Q38. How do I know if I am carrying on regulated activities by way of business?
Whether or not any particular person will meet the requirement that he carries on a regulated activity by way of business and so needs to be an authorised person or exempt person2 will invariably depend on that person’s individual circumstances. Generally speaking, a2 number of factors need to be taken into account in determining whether the test is met. These include:
- the degree of continuity;
- the existence of a commercial element;
- the scale of the activity;
- the proportion which the activity bears to other activities carried on by the same person but which are not regulated; and
- the nature of the particular regulated activity that is carried on.
However, there are in fact four different forms of business test that are applied to the home finance transactions (see Q38A). For example, the ordinary business test is significantly widened in scope in relation to entering into a regulated sale and rent back agreement (see Q38B).2
Corporate plan providers and those who provide professional services to them or to home occupiers are likely to be carrying on their activities by way of business. Unpaid individuals who act as trustees for home occupiers are not likely to be.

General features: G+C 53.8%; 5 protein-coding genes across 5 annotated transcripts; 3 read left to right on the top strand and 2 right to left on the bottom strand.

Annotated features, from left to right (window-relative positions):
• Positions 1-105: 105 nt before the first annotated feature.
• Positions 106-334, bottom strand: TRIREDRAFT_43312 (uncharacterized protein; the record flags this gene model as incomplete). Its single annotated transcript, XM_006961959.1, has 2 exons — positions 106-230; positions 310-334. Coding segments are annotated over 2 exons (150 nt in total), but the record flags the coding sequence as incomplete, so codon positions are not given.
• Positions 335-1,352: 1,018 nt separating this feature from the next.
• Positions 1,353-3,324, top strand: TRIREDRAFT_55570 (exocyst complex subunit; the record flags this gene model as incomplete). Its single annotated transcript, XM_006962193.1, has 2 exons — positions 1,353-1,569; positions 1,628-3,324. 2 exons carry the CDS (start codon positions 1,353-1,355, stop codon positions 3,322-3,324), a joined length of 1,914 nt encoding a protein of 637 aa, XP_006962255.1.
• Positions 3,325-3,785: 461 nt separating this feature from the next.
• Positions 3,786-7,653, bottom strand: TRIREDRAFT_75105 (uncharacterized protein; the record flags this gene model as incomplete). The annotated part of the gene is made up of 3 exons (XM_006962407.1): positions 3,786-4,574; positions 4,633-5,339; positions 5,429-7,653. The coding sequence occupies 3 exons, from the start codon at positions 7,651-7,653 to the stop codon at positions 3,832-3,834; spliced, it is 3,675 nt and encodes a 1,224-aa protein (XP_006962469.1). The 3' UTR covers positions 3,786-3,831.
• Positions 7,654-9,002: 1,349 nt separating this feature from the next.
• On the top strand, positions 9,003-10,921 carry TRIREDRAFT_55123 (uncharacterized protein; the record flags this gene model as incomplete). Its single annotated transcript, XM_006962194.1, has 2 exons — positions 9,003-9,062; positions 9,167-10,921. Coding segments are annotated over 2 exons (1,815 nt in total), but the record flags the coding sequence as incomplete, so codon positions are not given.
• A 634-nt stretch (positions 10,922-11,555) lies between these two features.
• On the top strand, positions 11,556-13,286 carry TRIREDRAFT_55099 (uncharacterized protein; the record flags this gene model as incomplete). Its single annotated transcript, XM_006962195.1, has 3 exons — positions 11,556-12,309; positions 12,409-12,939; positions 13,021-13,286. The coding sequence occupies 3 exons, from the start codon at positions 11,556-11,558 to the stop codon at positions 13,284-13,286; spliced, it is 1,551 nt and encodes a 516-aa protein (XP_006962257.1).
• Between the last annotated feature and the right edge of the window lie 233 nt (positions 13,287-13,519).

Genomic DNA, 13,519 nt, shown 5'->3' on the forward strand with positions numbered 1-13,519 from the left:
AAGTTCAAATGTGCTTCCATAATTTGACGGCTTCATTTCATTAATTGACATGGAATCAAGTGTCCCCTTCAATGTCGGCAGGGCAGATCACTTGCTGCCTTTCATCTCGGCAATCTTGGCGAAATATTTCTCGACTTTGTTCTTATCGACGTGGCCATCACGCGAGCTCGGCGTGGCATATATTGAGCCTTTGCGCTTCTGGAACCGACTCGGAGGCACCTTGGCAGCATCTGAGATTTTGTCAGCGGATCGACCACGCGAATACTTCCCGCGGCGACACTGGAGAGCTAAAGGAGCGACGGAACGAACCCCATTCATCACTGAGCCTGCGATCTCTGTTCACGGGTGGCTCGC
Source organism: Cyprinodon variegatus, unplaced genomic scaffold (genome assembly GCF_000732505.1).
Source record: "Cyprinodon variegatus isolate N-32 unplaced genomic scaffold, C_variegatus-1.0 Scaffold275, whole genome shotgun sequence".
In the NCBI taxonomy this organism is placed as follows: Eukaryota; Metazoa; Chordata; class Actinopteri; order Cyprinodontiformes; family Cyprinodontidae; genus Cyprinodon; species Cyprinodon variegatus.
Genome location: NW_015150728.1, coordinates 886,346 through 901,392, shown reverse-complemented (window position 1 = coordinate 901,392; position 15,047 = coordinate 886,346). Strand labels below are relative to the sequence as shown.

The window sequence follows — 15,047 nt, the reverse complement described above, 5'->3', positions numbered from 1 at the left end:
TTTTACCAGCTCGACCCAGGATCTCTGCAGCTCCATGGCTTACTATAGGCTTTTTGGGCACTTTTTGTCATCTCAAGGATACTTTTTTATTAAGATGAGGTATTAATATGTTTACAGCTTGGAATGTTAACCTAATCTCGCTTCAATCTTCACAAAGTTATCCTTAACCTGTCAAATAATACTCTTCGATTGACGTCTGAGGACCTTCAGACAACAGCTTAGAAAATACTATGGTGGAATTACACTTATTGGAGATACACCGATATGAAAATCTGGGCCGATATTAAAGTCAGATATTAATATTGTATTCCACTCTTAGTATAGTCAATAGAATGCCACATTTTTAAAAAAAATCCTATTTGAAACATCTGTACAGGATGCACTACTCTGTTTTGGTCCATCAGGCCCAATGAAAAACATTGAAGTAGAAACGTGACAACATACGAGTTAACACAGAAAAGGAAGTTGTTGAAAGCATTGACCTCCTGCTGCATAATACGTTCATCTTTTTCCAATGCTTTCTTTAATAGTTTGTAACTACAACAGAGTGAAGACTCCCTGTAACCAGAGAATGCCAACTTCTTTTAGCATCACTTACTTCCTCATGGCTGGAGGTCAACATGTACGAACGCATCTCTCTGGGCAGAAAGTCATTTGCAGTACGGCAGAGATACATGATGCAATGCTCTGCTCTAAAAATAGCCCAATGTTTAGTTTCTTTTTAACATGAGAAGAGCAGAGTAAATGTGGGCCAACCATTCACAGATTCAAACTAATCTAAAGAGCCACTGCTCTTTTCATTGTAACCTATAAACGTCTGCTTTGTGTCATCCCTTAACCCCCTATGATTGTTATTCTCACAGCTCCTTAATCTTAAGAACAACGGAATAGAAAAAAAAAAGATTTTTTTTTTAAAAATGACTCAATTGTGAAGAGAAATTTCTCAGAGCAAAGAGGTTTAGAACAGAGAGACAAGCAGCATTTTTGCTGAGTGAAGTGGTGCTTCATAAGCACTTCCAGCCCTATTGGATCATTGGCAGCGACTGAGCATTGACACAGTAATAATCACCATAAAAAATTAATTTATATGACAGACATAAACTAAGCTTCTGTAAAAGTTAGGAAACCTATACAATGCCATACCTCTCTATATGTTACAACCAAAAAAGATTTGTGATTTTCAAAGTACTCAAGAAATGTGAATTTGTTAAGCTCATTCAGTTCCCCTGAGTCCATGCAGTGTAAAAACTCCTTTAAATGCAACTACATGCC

Q38A. What are the four different forms of business test referred to in Q38? 2
- the 'by way of business' test in section 22 of the Act applies unchanged in relation to the activity of entering into a home finance transaction other than entering into a regulated sale and rent back agreement;2
- in the case of entering into a regulated sale and rent back agreement, the effect of article 5 of the Business Order is that an SRB agreement provider is to be regarded as acting ‘by way of business’ unless that person is a related party in relation to the SRB agreement seller;2
- the 'by way of business' test in section 22 of the Act applies unchanged in relation to the activity of administering a home finance transaction, but another 'by way of business' test arises in relation to administering a home purchase plan because the plan being administered by way of business must itself have been entered into by way of business (see Q28); and
- in the case of arranging and advising, the effect of articles 3B to 3D of the Business Order is that a person is not to be regarded as acting 'by way of business' unless he is 'carrying on the business of engaging in one or more of those activities'.
Q38B. How does the business test in the Business Order differ from the business test in section 22 of the Act?
The ‘by way of business’ test in article 5 of the Business Order is wider than the ‘by way of business’ test in section 22 of the Act because, for example, it does not require any degree of continuity; entering into just one regulated sale and rent back agreement is enough.2
On the other hand, the2 'carrying on the business' test in articles 3B to 3D of2 the Business Order is a narrower test than that of carrying on regulated activities 'by way of business' in section 22 of the Act as it requires the regulated activities to represent the carrying on of a business in their own right.